The burgeoning trend in design-thinking education is embracing the F-word. One organization that embodies this empowering education model is Public Workshop. This June, we saw a group of Chicago Architecture Foundation “teen design heroes” work with Public Workshop to take over Frank Lloyd Wright’s Taliesin and reclaim failure as a heroic feat. Described as a “summer design camp on steroids” and “a ‘doing’ boot-camp,” it challenged teenage designers to design and build a sensitive, functional structure in only five days. Chicago Public high-schoolers, typically bound by the formal pressures of “making the grade,” used large-scale rapid prototyping, exploration, and thoughtfully led play (mapping capture the flag, anyone?) to discover their design problem and reveal their solution. It was this freedom to test and scrap ideas that paved their path to a final product and empowered a new perspective on learning. In the words of a young designer, Jeisson Apolo: “Prepare yourself to build, tear down, build, tear down, and build again so that finally you can have what you may call your first draft. Sound tough? You’re telling me! Thankfully, while it is challenging, it’s also one of the best experiences I’ve ever had.”
Image: Katie Koch
4. The shared power of the pencil and pixel
Just as the educational technology discussion heats up with compelling challenges and defenses, the architecture world has gone through its share of high-tech growing pains. But even as computer modeling evolves to support incredible feats of engineering and sustainability, the analog tools of the practice—the pencil, pen, trace paper, cardboard, glue, Exacto knives—are irreplaceable. Not just romantic, these tools of conceptualization, communication, and critique are integral to how a designer works through ideas individually and in groups.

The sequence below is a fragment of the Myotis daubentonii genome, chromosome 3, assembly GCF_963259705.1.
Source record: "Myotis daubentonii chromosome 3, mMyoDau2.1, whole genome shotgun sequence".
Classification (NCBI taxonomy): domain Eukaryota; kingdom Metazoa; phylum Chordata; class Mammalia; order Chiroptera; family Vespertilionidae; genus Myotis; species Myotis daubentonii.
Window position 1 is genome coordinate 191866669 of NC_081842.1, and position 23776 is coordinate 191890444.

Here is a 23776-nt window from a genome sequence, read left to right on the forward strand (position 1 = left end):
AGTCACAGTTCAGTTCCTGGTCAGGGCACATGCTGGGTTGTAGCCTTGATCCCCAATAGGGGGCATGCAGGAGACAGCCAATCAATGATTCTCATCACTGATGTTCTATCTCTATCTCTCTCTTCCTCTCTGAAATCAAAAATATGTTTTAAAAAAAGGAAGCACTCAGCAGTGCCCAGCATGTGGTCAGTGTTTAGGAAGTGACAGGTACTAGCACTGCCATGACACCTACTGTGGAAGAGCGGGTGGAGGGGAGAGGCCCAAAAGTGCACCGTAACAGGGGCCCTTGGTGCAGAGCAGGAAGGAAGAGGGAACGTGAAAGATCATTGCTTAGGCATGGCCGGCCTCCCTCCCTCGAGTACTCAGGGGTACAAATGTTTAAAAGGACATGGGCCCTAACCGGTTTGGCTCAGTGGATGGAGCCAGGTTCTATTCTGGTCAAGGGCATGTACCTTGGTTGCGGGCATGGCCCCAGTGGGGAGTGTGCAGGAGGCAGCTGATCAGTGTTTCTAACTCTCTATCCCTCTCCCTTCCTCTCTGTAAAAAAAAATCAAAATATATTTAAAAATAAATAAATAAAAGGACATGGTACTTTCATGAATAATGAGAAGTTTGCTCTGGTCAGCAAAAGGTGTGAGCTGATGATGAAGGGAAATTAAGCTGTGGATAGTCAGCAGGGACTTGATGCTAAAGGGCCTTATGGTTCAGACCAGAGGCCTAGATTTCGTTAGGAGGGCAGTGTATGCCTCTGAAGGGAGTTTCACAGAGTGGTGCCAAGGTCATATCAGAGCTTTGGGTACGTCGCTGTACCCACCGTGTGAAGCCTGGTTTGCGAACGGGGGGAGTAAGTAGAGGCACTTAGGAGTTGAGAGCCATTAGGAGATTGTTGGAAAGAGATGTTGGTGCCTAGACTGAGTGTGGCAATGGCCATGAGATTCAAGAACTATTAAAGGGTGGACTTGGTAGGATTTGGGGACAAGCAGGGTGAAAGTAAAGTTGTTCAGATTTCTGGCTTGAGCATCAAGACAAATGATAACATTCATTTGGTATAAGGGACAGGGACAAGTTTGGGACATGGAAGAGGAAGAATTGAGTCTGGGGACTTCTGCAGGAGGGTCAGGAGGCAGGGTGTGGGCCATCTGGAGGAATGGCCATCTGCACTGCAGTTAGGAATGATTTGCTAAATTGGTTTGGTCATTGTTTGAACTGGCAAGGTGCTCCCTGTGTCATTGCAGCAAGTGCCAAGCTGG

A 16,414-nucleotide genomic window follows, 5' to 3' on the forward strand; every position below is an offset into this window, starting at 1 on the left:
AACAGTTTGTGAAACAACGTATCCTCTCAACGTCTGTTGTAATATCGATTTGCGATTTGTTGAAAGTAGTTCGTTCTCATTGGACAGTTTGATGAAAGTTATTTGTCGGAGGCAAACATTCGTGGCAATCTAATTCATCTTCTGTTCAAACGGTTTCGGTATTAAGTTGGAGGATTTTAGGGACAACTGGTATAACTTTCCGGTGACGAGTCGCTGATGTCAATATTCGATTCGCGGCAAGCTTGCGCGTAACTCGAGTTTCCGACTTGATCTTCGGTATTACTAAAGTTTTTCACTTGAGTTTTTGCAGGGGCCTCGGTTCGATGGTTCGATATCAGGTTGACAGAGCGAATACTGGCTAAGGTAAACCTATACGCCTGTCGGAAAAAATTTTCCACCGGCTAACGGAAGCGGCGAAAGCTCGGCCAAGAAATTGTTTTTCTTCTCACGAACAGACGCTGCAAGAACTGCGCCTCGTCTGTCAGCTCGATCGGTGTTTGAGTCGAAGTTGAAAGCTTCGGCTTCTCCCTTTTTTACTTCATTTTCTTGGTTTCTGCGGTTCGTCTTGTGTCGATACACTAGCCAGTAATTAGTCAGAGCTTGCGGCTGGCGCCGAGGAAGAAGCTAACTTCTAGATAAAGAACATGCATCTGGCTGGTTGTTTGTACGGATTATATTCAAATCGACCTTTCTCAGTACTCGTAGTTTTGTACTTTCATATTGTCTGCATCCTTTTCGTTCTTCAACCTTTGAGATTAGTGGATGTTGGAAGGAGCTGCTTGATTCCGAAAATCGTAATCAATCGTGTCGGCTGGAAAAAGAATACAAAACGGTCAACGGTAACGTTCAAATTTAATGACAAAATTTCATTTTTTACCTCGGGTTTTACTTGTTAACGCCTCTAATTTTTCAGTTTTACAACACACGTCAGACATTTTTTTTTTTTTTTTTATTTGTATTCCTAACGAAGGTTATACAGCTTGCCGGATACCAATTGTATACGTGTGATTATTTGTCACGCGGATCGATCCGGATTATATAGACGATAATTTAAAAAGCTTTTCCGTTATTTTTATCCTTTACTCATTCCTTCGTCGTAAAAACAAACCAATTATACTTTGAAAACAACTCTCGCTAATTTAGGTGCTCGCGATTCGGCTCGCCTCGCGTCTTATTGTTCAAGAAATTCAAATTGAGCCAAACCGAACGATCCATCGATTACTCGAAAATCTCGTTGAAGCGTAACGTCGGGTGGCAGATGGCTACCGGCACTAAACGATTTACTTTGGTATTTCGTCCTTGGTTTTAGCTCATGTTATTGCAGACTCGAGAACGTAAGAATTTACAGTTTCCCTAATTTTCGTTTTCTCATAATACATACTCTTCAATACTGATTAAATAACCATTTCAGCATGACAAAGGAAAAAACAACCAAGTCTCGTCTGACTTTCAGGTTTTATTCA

The educational dialogue surrounding technology is often oversimplified. Digital solutions are frequently seen as a silver bullet for education challenges. But the true art of design (and teaching today) is the thoughtful balance between the digital and analog. An interactive whiteboard might as well be a regular whiteboard unless the mode of interaction is fundamentally rethought. The journey to that fancy iPad app senior project was probably paved in notebook sketches and sticky-note mind maps.
Conclusion: The tension of design and learning
Design is a beautiful collection of tensions. There is a constant pull between thinking and doing, the collective and individual, digital and analog, problems and solutions, artistry and engineering. At the heart of this lies creativity. The same is true in teaching and learning. It takes a teacher both artistic and exacting to navigate a diverse group of young minds through an “aha” breakthrough. It seems our policies and structures are forgetting that.
Perhaps the lexicon of education is broken. While the traditional construct of “classroom” may limit how we interact within our spaces, the labels of “teachers” and “students” (not to mention the conflation of authentic learning) may paralyze our progress as well. What would happen if classrooms operated more like studios? What if teachers were empowered to collaborate with one another as designers?